What Next After Armenia’s Velvet Revolution?


It is a time of hesitation and meditation. All “color” revolutions in the past decade have brought confusion and turmoil in their wake. Can Armenia’s velvet revolution prove to be any different and better because it was executed bloodlessly?

This is the major question at this juncture as we ponder Armenia’s future.

Color revolutions bypassed Armenia in the past several years as a breeze, but this one hit as a tsunami and overthrew the administration that was running the country for the past decades.

Understandably, there is euphoria in the country because the youth rose against the regime to bring about change. And in this euphoria, any opinion other than praising the youth and its achievement is tantamount to blasphemy. But since Armenia’s future is in the balance, all factors have to be counted and all potential consequences be considered.

Comparatively, it is always easy to bring down a system or structure than build a replacement.

Almost two weeks ago, Nikol Pashinyan, the head of the parliamentary group Yelk, hit the road to tour the country with a single mind and single motto: “Reject Serjik.” As the latter was in the process of anointing himself as the prime minister, under the new constitution establishing parliamentary rule. He was also about to reappoint almost all the old faces to the ministerial posts, giving a signal that nothing was to change for the foreseeable future in the running of the country. That signal was enough to fuel Pashinyan’s mission and rally the youth around him.

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By the time he concluded his walkathon and arrived in Yerevan, Liberty Square was bustling with unprecedented numbers of young people. That is where he began his fiery speeches to dismantle the system. He was the only voice heard on the podium and the only person making decisions.

Unlike the old traditions of the opposition rallies where multiple voices harangued the authorities, he sidestepped other opposition figures like Edmond Maroukian of Lousavor Hayastan and Zarouhi Postanjian of Tsirani Party who were equally vocal opponents of Serzh Sargsyan’s rule.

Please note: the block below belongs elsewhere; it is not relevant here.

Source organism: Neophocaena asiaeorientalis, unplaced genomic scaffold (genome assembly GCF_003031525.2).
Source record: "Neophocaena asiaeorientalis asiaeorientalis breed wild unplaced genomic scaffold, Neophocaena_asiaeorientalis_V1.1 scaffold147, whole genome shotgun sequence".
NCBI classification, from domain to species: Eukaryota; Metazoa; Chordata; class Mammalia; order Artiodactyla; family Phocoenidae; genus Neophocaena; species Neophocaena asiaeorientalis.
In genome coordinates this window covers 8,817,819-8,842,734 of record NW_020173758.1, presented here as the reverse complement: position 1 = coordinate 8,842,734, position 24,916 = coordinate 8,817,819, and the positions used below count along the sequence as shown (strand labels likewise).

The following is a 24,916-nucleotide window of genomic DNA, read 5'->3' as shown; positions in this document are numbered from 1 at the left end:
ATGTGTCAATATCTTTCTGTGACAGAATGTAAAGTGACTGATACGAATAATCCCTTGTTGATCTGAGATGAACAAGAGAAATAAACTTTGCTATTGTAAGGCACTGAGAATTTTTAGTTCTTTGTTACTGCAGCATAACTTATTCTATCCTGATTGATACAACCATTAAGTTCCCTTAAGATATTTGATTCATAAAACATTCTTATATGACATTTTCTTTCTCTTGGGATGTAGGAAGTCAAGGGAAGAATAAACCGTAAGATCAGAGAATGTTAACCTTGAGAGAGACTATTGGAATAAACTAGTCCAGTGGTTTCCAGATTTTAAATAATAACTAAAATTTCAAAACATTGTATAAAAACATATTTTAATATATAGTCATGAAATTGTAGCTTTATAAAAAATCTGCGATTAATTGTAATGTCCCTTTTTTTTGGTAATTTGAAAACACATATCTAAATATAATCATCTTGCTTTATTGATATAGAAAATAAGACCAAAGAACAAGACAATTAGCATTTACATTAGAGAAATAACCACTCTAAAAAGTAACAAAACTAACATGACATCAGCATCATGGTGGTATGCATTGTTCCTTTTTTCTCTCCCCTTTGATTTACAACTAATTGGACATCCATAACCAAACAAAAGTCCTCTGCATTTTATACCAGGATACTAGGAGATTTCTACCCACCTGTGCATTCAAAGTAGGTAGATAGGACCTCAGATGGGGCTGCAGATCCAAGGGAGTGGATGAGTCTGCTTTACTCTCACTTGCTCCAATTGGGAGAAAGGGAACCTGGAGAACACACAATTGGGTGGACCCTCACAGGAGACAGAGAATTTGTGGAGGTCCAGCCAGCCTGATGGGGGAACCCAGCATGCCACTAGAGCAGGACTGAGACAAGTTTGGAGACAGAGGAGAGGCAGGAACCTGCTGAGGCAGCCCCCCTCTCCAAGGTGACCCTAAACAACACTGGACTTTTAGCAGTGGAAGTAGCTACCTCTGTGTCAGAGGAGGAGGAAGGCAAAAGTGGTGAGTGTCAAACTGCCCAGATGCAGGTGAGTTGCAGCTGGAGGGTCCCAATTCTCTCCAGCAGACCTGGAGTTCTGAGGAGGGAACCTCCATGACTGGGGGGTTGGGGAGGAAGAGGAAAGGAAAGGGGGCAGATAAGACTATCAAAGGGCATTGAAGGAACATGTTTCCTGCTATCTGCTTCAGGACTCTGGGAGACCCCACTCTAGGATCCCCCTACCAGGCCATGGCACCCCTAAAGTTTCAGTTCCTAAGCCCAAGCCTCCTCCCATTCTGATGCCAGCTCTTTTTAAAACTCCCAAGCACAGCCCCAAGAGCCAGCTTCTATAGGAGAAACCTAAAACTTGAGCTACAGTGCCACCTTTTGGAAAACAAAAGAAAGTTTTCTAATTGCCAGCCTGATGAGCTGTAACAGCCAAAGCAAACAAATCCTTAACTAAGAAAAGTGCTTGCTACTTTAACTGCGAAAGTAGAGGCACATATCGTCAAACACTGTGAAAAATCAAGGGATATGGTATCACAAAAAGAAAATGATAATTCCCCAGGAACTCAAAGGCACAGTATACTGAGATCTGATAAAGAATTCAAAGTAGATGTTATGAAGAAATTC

This was Pashinyan’s doing and he was determined to bring the battle to its final conclusion.

The reason no bloodshed was witnessed was that both camps were painfully and instinctively aware of the fact that Armenia was under blockade and at war with its mortal enemies. Serzh Sargsyan, still with the reverberations of March 1, 2008 killings on his mind, refrained from engaging his policies of force other than keeping order. That may have been to his detriment, but for the good of the people in the conflict.

On the other hand, Pashinyan constantly stressed to the crowd that the battle had to be conducted exclusively through peaceful, non-violent methods. All temptations for conflict were contained by both sides, which encouraged people to come out and join the marches.

The movement climaxed on April 22, when Serzh Sargsyan and Nikol Pashinyan confronted each other at the Marriott Hotel to exchange ultimatums.

The prime minister challenged Pashinyan’s claim to be representative of the majority of the people. Pashinyan replied he was meeting his opponent only to discuss the terms of his surrender. He also added that Sargsyan was out of touch with reality, which Sargsyan acknowledged in his parting salvoes, his resignation letter, stating that Pashinyan was right.

Following the resignation, the entire cabinet submitted its resignation, in keeping with the new constitution’s terms.

President Armen Sarkisian accepted the resignation and asked all parties to help build a new Armenia.

On April 25, acting Prime Minister Karen Karapetyan was going to meet with Pashinyan at the Marriott Hotel to make a peaceful transfer of power to the representative of the people. Pashinyan considers himself to be that “representative,” because during his last rally, he asked the crowed to confer upon him that title and he received it with acclamation. The meeting, however, was cancelled by Karapetyan, who balked at Pashinyan’s forcing the terms of the talk.